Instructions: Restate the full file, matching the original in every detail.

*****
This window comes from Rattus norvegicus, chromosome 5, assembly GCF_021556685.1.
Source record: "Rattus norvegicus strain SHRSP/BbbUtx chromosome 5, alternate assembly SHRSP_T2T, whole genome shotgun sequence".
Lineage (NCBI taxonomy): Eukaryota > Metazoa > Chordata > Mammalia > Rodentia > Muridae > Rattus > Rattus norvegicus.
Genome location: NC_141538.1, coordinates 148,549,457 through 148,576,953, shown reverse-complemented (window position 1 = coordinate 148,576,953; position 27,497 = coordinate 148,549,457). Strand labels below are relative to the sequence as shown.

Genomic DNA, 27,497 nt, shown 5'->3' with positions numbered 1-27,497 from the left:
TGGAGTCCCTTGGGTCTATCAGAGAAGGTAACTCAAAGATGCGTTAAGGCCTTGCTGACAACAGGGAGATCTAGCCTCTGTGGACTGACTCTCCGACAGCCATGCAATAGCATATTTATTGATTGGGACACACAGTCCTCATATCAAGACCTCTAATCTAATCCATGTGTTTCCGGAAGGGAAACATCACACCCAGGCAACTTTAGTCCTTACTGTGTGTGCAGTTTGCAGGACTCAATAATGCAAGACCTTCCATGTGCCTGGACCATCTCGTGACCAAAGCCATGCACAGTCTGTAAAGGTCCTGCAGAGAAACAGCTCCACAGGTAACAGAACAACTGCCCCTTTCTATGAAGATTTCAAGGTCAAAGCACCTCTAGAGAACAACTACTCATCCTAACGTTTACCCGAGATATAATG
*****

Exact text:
This window comes from Rattus norvegicus, chromosome 5, assembly GCF_021556685.1.
Source record: "Rattus norvegicus strain SHRSP/BbbUtx chromosome 5, alternate assembly SHRSP_T2T, whole genome shotgun sequence".
Lineage (NCBI taxonomy): Eukaryota > Metazoa > Chordata > Mammalia > Rodentia > Muridae > Rattus > Rattus norvegicus.
Genome location: NC_141538.1, coordinates 148,549,457 through 148,576,953, shown reverse-complemented (window position 1 = coordinate 148,576,953; position 27,497 = coordinate 148,549,457). Strand labels below are relative to the sequence as shown.

Genomic DNA, 27,497 nt, shown 5'->3' with positions numbered 1-27,497 from the left:
TGGAGTCCCTTGGGTCTATCAGAGAAGGTAACTCAAAGATGCGTTAAGGCCTTGCTGACAACAGGGAGATCTAGCCTCTGTGGACTGACTCTCCGACAGCCATGCAATAGCATATTTATTGATTGGGACACACAGTCCTCATATCAAGACCTCTAATCTAATCCATGTGTTTCCGGAAGGGAAACATCACACCCAGGCAACTTTAGTCCTTACTGTGTGTGCAGTTTGCAGGACTCAATAATGCAAGACCTTCCATGTGCCTGGACCATCTCGTGACCAAAGCCATGCACAGTCTGTAAAGGTCCTGCAGAGAAACAGCTCCACAGGTAACAGAACAACTGCCCCTTTCTATGAAGATTTCAAGGTCAAAGCACCTCTAGAGAACAACTACTCATCCTAACGTTTACCCGAGATATAATG